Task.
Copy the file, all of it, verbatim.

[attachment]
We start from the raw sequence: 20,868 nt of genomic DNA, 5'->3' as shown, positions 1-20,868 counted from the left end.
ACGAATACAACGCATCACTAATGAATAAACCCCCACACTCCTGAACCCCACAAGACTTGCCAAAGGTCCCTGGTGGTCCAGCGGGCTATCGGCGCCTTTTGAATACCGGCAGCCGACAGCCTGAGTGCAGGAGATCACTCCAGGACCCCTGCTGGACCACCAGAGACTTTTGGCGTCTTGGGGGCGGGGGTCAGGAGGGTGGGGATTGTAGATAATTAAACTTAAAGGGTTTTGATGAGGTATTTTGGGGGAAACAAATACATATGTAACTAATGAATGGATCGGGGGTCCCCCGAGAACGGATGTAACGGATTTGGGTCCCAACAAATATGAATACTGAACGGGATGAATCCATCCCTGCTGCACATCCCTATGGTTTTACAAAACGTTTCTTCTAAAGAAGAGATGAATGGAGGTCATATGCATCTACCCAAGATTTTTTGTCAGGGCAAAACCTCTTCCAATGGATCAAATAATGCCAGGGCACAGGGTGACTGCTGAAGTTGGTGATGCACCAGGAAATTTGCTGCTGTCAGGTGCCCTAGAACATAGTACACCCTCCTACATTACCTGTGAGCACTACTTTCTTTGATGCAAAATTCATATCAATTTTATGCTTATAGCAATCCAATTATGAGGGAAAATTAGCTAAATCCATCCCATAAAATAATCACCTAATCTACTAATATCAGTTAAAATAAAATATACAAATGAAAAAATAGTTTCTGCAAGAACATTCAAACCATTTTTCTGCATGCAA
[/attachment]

We start from the raw sequence: 20,868 nt of genomic DNA, 5'->3' as shown, positions 1-20,868 counted from the left end.
ACGAATACAACGCATCACTAATGAATAAACCCCCACACTCCTGAACCCCACAAGACTTGCCAAAGGTCCCTGGTGGTCCAGCGGGCTATCGGCGCCTTTTGAATACCGGCAGCCGACAGCCTGAGTGCAGGAGATCACTCCAGGACCCCTGCTGGACCACCAGAGACTTTTGGCGTCTTGGGGGCGGGGGTCAGGAGGGTGGGGATTGTAGATAATTAAACTTAAAGGGTTTTGATGAGGTATTTTGGGGGAAACAAATACATATGTAACTAATGAATGGATCGGGGGTCCCCCGAGAACGGATGTAACGGATTTGGGTCCCAACAAATATGAATACTGAACGGGATGAATCCATCCCTGCTGCACATCCCTATGGTTTTACAAAACGTTTCTTCTAAAGAAGAGATGAATGGAGGTCATATGCATCTACCCAAGATTTTTTGTCAGGGCAAAACCTCTTCCAATGGATCAAATAATGCCAGGGCACAGGGTGACTGCTGAAGTTGGTGATGCACCAGGAAATTTGCTGCTGTCAGGTGCCCTAGAACATAGTACACCCTCCTACATTACCTGTGAGCACTACTTTCTTTGATGCAAAATTCATATCAATTTTATGCTTATAGCAATCCAATTATGAGGGAAAATTAGCTAAATCCATCCCATAAAATAATCACCTAATCTACTAATATCAGTTAAAATAAAATATACAAATGAAAAAATAGTTTCTGCAAGAACATTCAAACCATTTTTCTGCATGCAA